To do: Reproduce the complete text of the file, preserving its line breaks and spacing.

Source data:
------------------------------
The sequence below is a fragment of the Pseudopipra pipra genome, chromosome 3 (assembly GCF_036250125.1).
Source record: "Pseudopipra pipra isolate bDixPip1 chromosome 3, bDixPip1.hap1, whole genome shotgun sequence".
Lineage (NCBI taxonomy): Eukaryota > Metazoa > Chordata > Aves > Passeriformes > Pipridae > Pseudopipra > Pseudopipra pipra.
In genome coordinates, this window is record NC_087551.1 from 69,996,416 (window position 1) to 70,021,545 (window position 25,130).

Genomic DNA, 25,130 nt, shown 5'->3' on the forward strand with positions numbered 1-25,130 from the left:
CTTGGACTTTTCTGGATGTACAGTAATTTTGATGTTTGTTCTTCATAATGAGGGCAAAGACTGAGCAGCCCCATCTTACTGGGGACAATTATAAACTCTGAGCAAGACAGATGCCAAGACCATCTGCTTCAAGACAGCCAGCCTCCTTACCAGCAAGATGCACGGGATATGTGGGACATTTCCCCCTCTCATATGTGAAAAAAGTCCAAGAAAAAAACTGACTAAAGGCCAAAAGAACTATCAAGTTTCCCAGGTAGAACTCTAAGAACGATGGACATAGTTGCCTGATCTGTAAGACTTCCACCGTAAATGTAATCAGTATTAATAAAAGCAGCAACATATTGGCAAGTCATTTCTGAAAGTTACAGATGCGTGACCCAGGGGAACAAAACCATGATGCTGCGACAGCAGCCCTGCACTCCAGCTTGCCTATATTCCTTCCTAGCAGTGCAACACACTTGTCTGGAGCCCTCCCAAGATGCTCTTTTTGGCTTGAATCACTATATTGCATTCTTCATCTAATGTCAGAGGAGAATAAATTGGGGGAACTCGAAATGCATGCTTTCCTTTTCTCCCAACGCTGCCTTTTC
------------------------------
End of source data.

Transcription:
The sequence below is a fragment of the Pseudopipra pipra genome, chromosome 3 (assembly GCF_036250125.1).
Source record: "Pseudopipra pipra isolate bDixPip1 chromosome 3, bDixPip1.hap1, whole genome shotgun sequence".
Lineage (NCBI taxonomy): Eukaryota > Metazoa > Chordata > Aves > Passeriformes > Pipridae > Pseudopipra > Pseudopipra pipra.
In genome coordinates, this window is record NC_087551.1 from 69,996,416 (window position 1) to 70,021,545 (window position 25,130).

Genomic DNA, 25,130 nt, shown 5'->3' on the forward strand with positions numbered 1-25,130 from the left:
CTTGGACTTTTCTGGATGTACAGTAATTTTGATGTTTGTTCTTCATAATGAGGGCAAAGACTGAGCAGCCCCATCTTACTGGGGACAATTATAAACTCTGAGCAAGACAGATGCCAAGACCATCTGCTTCAAGACAGCCAGCCTCCTTACCAGCAAGATGCACGGGATATGTGGGACATTTCCCCCTCTCATATGTGAAAAAAGTCCAAGAAAAAAACTGACTAAAGGCCAAAAGAACTATCAAGTTTCCCAGGTAGAACTCTAAGAACGATGGACATAGTTGCCTGATCTGTAAGACTTCCACCGTAAATGTAATCAGTATTAATAAAAGCAGCAACATATTGGCAAGTCATTTCTGAAAGTTACAGATGCGTGACCCAGGGGAACAAAACCATGATGCTGCGACAGCAGCCCTGCACTCCAGCTTGCCTATATTCCTTCCTAGCAGTGCAACACACTTGTCTGGAGCCCTCCCAAGATGCTCTTTTTGGCTTGAATCACTATATTGCATTCTTCATCTAATGTCAGAGGAGAATAAATTGGGGGAACTCGAAATGCATGCTTTCCTTTTCTCCCAACGCTGCCTTTTC